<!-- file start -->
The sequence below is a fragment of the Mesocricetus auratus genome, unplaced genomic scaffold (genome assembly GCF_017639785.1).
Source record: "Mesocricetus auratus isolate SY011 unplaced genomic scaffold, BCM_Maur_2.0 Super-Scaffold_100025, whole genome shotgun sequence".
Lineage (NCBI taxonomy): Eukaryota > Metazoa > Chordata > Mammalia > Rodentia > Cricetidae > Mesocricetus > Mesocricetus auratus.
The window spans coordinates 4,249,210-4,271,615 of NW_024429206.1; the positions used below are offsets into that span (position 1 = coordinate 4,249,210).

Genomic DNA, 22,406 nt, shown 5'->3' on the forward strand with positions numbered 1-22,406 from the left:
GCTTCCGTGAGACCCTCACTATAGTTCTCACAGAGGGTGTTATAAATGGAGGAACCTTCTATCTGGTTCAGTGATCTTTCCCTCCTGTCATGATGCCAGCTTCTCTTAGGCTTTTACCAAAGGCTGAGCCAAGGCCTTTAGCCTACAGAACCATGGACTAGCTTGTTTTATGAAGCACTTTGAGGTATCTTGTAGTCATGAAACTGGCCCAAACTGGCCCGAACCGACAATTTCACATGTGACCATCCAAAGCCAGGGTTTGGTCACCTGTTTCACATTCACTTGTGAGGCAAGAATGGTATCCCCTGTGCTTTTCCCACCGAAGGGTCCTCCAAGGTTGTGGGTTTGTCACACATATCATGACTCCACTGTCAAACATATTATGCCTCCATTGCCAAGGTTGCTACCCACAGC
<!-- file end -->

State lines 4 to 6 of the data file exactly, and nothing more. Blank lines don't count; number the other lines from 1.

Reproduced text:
The window spans coordinates 4,249,210-4,271,615 of NW_024429206.1; the positions used below are offsets into that span (position 1 = coordinate 4,249,210).

Genomic DNA, 22,406 nt, shown 5'->3' on the forward strand with positions numbered 1-22,406 from the left:
GCTTCCGTGAGACCCTCACTATAGTTCTCACAGAGGGTGTTATAAATGGAGGAACCTTCTATCTGGTTCAGTGATCTTTCCCTCCTGTCATGATGCCAGCTTCTCTTAGGCTTTTACCAAAGGCTGAGCCAAGGCCTTTAGCCTACAGAACCATGGACTAGCTTGTTTTATGAAGCACTTTGAGGTATCTTGTAGTCATGAAACTGGCCCAAACTGGCCCGAACCGACAATTTCACATGTGACCATCCAAAGCCAGGGTTTGGTCACCTGTTTCACATTCACTTGTGAGGCAAGAATGGTATCCCCTGTGCTTTTCCCACCGAAGGGTCCTCCAAGGTTGTGGGTTTGTCACACATATCATGACTCCACTGTCAAACATATTATGCCTCCATTGCCAAGGTTGCTACCCACAGC